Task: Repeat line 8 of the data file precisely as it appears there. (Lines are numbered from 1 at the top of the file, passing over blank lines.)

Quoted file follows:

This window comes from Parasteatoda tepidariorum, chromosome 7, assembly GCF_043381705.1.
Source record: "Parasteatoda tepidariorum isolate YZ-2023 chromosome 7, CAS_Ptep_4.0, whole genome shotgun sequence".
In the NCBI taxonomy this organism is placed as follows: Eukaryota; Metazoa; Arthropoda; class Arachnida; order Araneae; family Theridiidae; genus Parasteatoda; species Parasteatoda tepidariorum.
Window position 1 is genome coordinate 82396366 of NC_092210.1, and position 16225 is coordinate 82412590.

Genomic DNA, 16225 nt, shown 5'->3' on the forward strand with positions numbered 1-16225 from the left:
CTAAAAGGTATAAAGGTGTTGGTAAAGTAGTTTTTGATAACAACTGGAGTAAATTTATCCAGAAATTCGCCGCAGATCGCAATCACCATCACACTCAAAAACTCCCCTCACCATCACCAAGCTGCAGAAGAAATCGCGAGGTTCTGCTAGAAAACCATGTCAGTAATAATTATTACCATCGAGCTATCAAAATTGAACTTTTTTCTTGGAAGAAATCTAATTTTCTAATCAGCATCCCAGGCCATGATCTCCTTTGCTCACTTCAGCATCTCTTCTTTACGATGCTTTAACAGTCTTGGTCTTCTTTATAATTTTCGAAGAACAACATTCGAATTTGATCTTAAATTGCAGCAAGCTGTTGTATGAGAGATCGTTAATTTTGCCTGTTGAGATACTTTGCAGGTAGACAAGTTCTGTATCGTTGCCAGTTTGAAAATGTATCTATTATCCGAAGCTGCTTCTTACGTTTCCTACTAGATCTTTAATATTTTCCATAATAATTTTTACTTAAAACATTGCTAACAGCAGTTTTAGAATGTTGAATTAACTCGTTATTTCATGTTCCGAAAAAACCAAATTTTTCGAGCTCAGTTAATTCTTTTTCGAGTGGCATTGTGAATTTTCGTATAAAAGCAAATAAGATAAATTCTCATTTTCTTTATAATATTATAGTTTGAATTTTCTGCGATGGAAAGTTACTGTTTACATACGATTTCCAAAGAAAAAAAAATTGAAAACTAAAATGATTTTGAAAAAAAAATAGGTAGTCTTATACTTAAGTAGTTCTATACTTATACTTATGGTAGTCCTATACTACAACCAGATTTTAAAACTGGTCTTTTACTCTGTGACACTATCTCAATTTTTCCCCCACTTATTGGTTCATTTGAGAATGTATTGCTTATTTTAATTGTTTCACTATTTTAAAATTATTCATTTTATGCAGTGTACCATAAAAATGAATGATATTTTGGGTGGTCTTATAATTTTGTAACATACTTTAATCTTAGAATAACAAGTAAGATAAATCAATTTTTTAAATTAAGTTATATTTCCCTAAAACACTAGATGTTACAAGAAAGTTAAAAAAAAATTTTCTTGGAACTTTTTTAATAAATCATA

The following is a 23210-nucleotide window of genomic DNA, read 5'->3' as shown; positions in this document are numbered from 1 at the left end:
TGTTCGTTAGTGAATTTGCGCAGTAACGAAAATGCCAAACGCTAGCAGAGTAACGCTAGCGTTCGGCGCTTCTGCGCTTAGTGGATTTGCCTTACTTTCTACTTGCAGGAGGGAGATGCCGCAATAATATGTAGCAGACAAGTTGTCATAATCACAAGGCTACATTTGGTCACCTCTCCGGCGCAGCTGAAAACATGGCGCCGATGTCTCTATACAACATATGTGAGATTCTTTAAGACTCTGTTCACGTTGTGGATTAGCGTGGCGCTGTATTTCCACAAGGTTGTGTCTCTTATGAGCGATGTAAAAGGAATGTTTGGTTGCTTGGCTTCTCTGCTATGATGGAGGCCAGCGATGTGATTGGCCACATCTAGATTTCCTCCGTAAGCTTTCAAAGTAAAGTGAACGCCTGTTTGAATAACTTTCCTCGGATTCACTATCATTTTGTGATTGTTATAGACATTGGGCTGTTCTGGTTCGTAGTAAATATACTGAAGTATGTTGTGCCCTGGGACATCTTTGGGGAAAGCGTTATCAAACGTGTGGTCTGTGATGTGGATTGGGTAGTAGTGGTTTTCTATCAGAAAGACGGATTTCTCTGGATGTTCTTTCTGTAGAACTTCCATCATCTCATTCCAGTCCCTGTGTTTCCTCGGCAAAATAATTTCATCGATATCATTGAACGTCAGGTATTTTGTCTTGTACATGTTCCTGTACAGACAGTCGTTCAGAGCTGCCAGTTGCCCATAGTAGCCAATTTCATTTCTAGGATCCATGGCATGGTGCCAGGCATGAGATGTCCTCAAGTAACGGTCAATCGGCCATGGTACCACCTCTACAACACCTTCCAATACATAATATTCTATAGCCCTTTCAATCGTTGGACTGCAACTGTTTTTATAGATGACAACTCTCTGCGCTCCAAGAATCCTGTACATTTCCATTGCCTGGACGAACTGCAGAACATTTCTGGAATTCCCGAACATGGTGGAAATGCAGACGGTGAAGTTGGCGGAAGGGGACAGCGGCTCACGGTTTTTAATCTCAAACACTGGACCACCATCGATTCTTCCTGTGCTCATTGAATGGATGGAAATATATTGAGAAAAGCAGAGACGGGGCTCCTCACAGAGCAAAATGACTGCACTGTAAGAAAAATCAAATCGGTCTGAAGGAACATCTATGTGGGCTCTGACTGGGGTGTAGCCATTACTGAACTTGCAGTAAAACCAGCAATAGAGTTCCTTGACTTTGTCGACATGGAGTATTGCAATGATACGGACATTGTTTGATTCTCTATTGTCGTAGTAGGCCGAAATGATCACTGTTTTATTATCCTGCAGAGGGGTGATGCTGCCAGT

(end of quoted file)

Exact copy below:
TGTTCGTTAGTGAATTTGCGCAGTAACGAAAATGCCAAACGCTAGCAGAGTAACGCTAGCGTTCGGCGCTTCTGCGCTTAGTGGATTTGCCTTACTTTCTACTTGCAGGAGGGAGATGCCGCAATAATATGTAGCAGACAAGTTGTCATAATCACAAGGCTACATTTGGTCACCTCTCCGGCGCAGCTGAAAACATGGCGCCGATGTCTCTATACAACATATGTGAGATTCTTTAAGACTCTGTTCACGTTGTGGATTAGCGTGGCGCTGTATTTCCACAAGGTTGTGTCTCTTATGAGCGATGTAAAAGGAATGTTTGGTTGCTTGGCTTCTCTGCTATGATGGAGGCCAGCGATGTGATTGGCCACATCTAGATTTCCTCCGTAAGCTTTCAAAGTAAAGTGAACGCCTGTTTGAATAACTTTCCTCGGATTCACTATCATTTTGTGATTGTTATAGACATTGGGCTGTTCTGGTTCGTAGTAAATATACTGAAGTATGTTGTGCCCTGGGACATCTTTGGGGAAAGCGTTATCAAACGTGTGGTCTGTGATGTGGATTGGGTAGTAGTGGTTTTCTATCAGAAAGACGGATTTCTCTGGATGTTCTTTCTGTAGAACTTCCATCATCTCATTCCAGTCCCTGTGTTTCCTCGGCAAAATAATTTCATCGATATCATTGAACGTCAGGTATTTTGTCTTGTACATGTTCCTGTACAGACAGTCGTTCAGAGCTGCCAGTTGCCCATAGTAGCCAATTTCATTTCTAGGATCCATGGCATGGTGCCAGGCATGAGATGTCCTCAAGTAACGGTCAATCGGCCATGGTACCACCTCTACAACACCTTCCAATACATAATATTCTATAGCCCTTTCAATCGTTGGACTGCAACTGTTTTTATAGATGACAACTCTCTGCGCTCCAAGAATCCTGTACATTTCCATTGCCTGGACGAACTGCAGAACATTTCTGGAATTCCCGAACATGGTGGAAATGCAGACGGTGAAGTTGGCGGAAGGGGACAGCGGCTCACGGTTTTTAATCTCAAACACTGGACCACCATCGATTCTTCCTGTGCTCATTGAATGGATGGAAATATATTGAGAAAAGCAGAGACGGGGCTCCTCACAGAGCAAAATGACTGCACTGTAAGAAAAATCAAATCGGTCTGAAGGAACATCTATGTGGGCTCTGACTGGGGTGTAGCCATTACTGAACTTGCAGTAAAACCAGCAATAGAGTTCCTTGACTTTGTCGACATGGAGTATTGCAATGATACGGACATTGTTTGATTCTCTATTGTCGTAGTAGGCCGAAATGATCACTGTTTTATTATCCTGCAGAGGGGTGATGCTGCCAGT